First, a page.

Regulation of Cryptocurrency and Initial Coin Offerings (ICOs) in South Korea
South Korea prohibited domestic companies and start-ups from participating in ICOs in September 2017. South Korea’s Financial Services Commission (FSC) banned all forms of ICOs however they are described. Margin trading of virtual currencies is also illegal.
After weeks of rumours that the Korean authorities were considering banning cryptocurrency trading exchanges, the FSC instead issued guidelines regulating cryptocurrency trading exchanges on 23 January 2018, designed to counter speculative trading activities. The government also introduced anti-money laundering guidelines for banks dealing with cryptocurrencies requiring them to monitor cryptocurrency exchanges they service for unusual transactions, and confirm the funding source and transaction purpose where money laundering is suspected. Red flags for money laundering activities include deposits or withdrawals of more than KRW10 million (US$9,400) per day or KRW20 million (US$18,800) per week, or a company or an organization depositing or withdrawing money from their bank accounts to trade cryptocurrencies.
Korea implemented a new “real-name account system” with effect from 30 January 2018, to replace a system in which banks opened virtual accounts for the customers of cryptocurrency exchanges for the deposit and withdrawal of money. Under the new system, customers must open an account with the bank providing virtual account services to the cryptocurrency exchange they use. Those who do not have an account at that bank can withdraw money from the virtual account, but cannot make further deposits into it .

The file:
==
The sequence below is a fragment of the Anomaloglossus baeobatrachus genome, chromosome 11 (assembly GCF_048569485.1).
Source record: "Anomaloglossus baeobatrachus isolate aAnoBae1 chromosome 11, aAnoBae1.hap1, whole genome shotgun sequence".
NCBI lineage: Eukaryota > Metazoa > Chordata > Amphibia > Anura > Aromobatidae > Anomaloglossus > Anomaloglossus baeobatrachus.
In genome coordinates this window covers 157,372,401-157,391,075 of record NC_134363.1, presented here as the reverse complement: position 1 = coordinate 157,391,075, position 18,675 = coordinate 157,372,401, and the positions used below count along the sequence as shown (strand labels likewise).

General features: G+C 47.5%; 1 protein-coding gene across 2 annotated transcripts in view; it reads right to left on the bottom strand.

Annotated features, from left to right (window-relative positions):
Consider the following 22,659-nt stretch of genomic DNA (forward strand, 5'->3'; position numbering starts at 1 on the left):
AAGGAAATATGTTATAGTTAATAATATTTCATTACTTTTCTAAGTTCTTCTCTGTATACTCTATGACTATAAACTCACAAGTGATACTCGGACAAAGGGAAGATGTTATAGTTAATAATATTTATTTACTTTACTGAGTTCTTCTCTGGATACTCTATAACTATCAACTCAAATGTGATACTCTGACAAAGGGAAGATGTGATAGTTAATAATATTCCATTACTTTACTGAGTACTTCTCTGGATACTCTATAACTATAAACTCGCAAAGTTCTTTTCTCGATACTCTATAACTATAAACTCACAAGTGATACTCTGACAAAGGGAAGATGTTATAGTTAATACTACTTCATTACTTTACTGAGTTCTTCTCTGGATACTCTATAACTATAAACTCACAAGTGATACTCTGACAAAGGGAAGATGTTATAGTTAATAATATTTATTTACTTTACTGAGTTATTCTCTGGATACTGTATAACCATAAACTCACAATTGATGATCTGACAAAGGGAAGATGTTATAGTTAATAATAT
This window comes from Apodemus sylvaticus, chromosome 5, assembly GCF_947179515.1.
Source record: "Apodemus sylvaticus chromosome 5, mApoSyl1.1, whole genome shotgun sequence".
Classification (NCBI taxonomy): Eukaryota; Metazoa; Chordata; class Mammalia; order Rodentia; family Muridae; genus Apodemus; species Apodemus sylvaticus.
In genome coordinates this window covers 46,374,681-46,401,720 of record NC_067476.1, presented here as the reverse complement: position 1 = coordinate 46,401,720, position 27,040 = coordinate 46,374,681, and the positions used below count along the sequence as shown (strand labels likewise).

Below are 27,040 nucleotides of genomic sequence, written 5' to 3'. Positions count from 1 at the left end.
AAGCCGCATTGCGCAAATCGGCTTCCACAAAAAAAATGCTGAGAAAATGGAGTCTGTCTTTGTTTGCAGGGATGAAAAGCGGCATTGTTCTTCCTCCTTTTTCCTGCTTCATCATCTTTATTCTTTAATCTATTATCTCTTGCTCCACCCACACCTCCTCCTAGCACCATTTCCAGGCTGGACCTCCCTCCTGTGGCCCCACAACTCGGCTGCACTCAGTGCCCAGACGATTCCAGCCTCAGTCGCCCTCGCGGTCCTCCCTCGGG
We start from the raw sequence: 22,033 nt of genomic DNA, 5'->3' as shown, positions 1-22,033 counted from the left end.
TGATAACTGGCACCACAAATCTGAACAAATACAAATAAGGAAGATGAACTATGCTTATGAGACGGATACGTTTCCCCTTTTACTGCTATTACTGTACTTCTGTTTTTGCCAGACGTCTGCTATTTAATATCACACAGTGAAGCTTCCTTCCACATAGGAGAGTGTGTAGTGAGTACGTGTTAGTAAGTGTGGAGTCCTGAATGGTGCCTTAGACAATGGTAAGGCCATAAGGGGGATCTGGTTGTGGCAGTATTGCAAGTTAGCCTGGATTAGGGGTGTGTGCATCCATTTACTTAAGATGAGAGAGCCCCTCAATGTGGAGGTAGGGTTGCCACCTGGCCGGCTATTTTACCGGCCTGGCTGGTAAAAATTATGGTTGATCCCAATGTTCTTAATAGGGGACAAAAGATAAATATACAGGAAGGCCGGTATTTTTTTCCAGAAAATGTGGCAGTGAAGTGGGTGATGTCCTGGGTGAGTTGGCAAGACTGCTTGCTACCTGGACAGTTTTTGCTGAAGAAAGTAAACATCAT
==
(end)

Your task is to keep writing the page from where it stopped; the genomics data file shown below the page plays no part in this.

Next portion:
South Korea apparently accounts for some 20% of global Bitcoin transactions and many Koreans have invested a large portion of their savings in cryptocurrencies because of the lack of available high-yield investment options. A recent survey found that three out of ten salaried workers in South Korea have cryptocurrency investments .
Note: The above represents Charltons’ current understanding of the regulation of ICOs in different jurisdictions. Charltons advises only on Hong Kong law and while the above represents our understanding of the legal position in certain other jurisdictions, legal advice from qualified lawyers in the relevant jurisdictions should be sought in relation to any particular transaction or situation. Further, this note is intended for educational purposes and it does not constitute Hong Kong legal advice. Specific advice must be sought in relation to any particular situation.
- Bitcoin.com. “South Korea Releases Official Guidelines for Cryptocurrency Exchanges and Banks”. 24 January 2018. <https://news.bitcoin.com/south-korea-releases-official-guidelines-cryptocurrency-exchanges-banks>
- Quartz. “South Korea is walking back threats to ban cryptocurrency trading”. 14 January 2018. <https://qz.com/1179606/south-korea-is-walking-back-on-threats-to-ban-cryptocurrency-trading/>